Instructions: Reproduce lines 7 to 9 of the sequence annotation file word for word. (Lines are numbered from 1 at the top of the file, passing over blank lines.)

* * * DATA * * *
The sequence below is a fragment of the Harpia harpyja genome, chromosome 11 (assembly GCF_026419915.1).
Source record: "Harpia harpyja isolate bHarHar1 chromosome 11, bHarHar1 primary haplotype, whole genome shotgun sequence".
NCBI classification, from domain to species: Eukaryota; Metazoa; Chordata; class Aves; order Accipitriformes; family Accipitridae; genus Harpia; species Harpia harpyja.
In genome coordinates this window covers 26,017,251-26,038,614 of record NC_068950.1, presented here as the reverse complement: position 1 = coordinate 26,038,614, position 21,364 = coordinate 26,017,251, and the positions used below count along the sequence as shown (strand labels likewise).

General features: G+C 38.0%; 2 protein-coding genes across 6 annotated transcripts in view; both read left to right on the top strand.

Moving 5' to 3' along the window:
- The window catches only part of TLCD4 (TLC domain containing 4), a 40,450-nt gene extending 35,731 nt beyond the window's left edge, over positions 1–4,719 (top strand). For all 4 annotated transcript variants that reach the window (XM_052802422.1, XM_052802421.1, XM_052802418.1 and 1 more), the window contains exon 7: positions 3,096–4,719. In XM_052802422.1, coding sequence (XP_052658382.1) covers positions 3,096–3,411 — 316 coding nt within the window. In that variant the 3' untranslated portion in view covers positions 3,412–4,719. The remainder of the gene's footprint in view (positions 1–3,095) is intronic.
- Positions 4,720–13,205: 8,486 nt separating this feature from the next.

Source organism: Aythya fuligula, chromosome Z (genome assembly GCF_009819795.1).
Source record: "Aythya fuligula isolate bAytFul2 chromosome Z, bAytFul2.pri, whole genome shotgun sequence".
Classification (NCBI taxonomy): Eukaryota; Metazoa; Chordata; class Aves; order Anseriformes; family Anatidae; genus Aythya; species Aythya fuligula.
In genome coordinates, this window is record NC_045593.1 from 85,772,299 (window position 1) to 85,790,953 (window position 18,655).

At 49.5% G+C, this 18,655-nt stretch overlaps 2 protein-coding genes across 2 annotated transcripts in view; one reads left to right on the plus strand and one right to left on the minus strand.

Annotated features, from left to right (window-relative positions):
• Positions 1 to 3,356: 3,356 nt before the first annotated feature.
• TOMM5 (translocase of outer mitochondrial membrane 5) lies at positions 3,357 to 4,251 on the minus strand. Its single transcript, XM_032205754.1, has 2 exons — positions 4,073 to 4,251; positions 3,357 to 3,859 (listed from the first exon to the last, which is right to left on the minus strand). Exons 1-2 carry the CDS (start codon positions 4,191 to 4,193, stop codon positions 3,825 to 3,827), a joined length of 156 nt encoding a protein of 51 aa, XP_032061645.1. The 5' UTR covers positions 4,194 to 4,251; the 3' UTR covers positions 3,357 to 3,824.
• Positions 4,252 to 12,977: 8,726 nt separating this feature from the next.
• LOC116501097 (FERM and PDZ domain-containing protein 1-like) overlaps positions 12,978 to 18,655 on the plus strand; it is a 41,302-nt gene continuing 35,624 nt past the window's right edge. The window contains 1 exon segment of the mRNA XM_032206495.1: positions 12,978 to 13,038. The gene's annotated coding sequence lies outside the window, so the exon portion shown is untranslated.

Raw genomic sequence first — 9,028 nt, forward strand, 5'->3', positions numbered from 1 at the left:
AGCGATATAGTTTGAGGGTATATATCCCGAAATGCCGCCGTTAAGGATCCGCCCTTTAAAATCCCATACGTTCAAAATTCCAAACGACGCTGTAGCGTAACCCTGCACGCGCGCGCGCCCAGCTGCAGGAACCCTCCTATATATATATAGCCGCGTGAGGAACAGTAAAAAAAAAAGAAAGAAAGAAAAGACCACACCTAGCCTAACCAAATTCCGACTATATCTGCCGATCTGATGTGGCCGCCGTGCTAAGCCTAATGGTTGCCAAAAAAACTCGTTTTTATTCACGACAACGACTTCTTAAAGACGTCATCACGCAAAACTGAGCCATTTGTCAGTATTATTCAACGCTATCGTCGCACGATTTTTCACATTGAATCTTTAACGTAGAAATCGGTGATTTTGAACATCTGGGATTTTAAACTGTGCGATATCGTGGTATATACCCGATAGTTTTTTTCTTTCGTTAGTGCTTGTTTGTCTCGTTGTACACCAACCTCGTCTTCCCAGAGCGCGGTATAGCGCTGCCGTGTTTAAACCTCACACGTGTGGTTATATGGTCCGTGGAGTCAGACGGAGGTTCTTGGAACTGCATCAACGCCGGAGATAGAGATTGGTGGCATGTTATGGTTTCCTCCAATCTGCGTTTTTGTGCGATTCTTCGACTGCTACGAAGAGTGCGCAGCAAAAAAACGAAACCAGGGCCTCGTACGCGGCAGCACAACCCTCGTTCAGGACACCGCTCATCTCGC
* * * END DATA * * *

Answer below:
- The window catches only part of TLCD4 (TLC domain containing 4), a 40,450-nt gene extending 35,731 nt beyond the window's left edge, over positions 1–4,719 (top strand). For all 4 annotated transcript variants that reach the window (XM_052802422.1, XM_052802421.1, XM_052802418.1 and 1 more), the window contains exon 7: positions 3,096–4,719. In XM_052802422.1, coding sequence (XP_052658382.1) covers positions 3,096–3,411 — 316 coding nt within the window. In that variant the 3' untranslated portion in view covers positions 3,412–4,719. The remainder of the gene's footprint in view (positions 1–3,095) is intronic.
- Positions 4,720–13,205: 8,486 nt separating this feature from the next.

Source organism: Aythya fuligula, chromosome Z (genome assembly GCF_009819795.1).